By Jeff Bogle

His sandy brown hair was pulled back tight into a bun. Stache and goatee trimmed up as neat as you'd like. In his right hand was a tool straight out of a dentist's office but on the folding table in front of him was not a set of pearly whites but a hummus-colored remnant of the distant past. His focus, that of a surgeon, his smile as inviting as a steaming mug of cocoa. With freshly whipped cream.

I stood back, mesmerized and careful not to disrupt whatever it was that happening in front of me.

That humorous bone from a duck billed dinosaur dates us all by some 66 million years, give or take a mil, and the 4th year paleontology student who was being as gentle with the dino arm as a mom would be with her newborn baby's flappy little limbs proceeded to giddily explained it and so much more, like how in geological time humanity is merely the final 12 seconds of the day and dinosaurs were extinct by dinner.

Mind, blown.

I have never heard geology, time or the dinosaur ages talked about in such a way but I wanted so much more of his passion, joy and knowledge to seep into my headspace.



Bozeman is full of surprises, one of them being the Museum of the Rockies about 10 minutes south of Main Street, on the campus of Montana State University. This place -- the museum and the city alike -- rides the seesaw between evolution and extinction, joyfully bringing the ancient forward to entice, entertain and educate.

My three January days in Yellowstone Country ended (too soon!) at the museum. My morning there capped off what I now fancifully refer to as ‘the geological time of my life’. Hyperbolic, maybe, but not too far a stretch. From snowmobiling into Yellowstone National Park through the West Yellowstone entrance on a Two Top Winter Tour to dogsledding in Big Sky with Spirit of the North, and from experiencing the rustic grandeur of Lone Mountain Ranch to reveling in the hospitable energy of a youthful Bozeman, those were some of the best 72 hours of my 43 years on this planet that once teemed with dinosaurs.

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Downtown Bozeman reminds me a lot of the best parts of my hometown, Philadelphia Pennsylvania and something tells me it has the kind of easy charm that could make it anyone and everyone’s home away from home. The small city beneath the big sky is a walkable grid of boutiques selling local honey and chocolates, independent restaurants, coffee shops and pizza joints, and once-faded roadside motels from a bygone era that have been artfully transformed into chic accommodations for modern mammals now roaming through the wild west that still thrives up here in Montana.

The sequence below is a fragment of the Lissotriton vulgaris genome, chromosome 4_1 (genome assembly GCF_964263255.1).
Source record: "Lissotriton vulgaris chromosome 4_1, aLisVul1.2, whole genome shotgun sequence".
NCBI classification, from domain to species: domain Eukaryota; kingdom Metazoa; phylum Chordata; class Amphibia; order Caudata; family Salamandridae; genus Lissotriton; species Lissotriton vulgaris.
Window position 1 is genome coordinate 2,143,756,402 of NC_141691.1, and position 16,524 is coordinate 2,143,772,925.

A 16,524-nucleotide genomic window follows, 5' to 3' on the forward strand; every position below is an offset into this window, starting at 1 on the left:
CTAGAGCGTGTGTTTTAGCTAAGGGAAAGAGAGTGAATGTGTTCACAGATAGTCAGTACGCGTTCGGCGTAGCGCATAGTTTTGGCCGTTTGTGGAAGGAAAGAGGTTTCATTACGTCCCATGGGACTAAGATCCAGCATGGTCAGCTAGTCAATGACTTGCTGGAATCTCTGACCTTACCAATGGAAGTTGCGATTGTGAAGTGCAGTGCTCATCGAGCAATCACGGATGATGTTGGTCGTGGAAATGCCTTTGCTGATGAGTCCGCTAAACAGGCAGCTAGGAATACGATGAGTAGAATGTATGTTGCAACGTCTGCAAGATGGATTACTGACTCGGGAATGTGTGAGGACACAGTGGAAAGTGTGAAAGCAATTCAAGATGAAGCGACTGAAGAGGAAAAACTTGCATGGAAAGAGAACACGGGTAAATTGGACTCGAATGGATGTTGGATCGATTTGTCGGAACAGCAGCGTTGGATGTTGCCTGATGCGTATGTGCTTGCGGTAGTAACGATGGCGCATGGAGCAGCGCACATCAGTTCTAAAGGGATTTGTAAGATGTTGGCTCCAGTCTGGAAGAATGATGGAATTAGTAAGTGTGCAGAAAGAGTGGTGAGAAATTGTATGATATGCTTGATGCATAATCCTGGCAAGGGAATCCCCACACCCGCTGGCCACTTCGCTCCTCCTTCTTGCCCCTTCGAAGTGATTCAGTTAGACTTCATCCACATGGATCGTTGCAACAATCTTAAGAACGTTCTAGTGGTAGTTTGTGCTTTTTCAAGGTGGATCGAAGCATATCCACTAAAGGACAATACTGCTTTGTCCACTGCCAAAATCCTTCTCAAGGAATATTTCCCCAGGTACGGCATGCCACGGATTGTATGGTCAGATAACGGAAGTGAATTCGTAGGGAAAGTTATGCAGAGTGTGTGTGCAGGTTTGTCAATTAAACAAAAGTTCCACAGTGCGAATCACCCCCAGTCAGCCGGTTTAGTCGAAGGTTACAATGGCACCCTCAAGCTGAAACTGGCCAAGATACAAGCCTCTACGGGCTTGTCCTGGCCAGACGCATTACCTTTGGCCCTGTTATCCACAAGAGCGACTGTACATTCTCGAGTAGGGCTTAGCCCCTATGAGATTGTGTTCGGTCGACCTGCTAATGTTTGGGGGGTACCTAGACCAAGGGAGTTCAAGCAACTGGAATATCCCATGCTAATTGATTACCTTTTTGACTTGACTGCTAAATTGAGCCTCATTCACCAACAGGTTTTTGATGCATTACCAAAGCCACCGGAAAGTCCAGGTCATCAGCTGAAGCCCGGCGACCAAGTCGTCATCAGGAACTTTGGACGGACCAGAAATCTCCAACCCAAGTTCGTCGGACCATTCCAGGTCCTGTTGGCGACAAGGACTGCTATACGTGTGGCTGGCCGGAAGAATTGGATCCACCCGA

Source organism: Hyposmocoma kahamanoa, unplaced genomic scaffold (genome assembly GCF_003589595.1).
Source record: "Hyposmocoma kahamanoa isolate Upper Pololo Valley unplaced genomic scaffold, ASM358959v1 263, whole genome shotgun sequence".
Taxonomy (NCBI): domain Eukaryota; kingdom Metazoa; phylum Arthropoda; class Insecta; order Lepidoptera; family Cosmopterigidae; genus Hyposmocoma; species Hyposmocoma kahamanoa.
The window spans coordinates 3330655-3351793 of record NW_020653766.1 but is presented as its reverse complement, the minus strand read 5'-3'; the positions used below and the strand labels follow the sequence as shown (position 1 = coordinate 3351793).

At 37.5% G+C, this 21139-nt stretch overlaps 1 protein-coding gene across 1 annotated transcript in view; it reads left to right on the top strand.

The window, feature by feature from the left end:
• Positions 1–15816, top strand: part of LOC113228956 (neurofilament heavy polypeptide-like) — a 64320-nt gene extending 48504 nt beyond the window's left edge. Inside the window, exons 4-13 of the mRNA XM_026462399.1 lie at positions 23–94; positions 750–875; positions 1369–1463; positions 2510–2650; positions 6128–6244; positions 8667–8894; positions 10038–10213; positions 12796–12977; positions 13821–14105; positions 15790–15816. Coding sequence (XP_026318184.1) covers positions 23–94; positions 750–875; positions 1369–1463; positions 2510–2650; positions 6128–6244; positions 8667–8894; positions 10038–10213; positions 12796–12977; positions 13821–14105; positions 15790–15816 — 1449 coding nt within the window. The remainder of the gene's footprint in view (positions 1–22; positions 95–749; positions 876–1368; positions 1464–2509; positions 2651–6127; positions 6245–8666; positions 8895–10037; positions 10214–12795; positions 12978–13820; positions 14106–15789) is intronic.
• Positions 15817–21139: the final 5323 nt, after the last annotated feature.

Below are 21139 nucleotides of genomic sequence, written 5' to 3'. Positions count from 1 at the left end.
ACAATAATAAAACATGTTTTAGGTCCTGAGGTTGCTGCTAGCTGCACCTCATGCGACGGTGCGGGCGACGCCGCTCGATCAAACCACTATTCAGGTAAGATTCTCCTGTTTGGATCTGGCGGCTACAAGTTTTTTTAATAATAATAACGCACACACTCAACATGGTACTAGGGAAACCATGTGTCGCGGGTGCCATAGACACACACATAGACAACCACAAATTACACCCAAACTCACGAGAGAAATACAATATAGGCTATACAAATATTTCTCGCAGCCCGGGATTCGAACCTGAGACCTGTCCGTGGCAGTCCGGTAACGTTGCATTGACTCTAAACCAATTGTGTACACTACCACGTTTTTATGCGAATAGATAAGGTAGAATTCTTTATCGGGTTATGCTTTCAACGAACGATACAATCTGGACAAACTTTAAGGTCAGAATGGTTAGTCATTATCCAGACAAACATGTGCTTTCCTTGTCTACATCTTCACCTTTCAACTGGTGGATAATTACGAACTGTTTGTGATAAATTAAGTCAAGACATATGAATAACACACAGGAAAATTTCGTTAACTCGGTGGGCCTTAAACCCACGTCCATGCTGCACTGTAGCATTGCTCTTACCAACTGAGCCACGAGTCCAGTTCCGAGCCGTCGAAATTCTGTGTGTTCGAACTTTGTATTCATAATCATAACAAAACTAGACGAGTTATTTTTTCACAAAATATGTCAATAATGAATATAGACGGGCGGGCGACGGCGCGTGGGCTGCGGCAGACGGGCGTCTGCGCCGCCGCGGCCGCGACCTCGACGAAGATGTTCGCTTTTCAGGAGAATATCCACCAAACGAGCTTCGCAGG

I didn’t anticipate finding a second home while in Bozeman, nor did I expect to fall in love with winter again. Discovering Yellowstone Country for the very first time in the deep heart of this chilly season however managed to rekindle my childhood adoration of snow. Over the years I had become curmudgeonly about winter weather that, back east, quickly makes driving a mess and annoyingly forces plans to change. Yet in less than half a blink of geological time — poof! — I was a kid again in complete wonder at the frost on evergreen branches, in awe of the wildlife sharing this land and this magical season with us, and at the fountain of slush springing from the earth as my boots marched all over Bozeman’s streets, from motel to restaurant to coffee shop to the Rialto theater for a stellar night out not despite the snow but in concert with it!



Bozeman and Yellowstone Country is the perfect American vacation spot to reconnect not only with a youthful version of yourself but also with a very young planet Earth, all while eating, drinking, shopping, playing and exploring in wintertime or, probably, in any season. I cannot wait to return, maybe in summer next time, to test out the second half of that statement.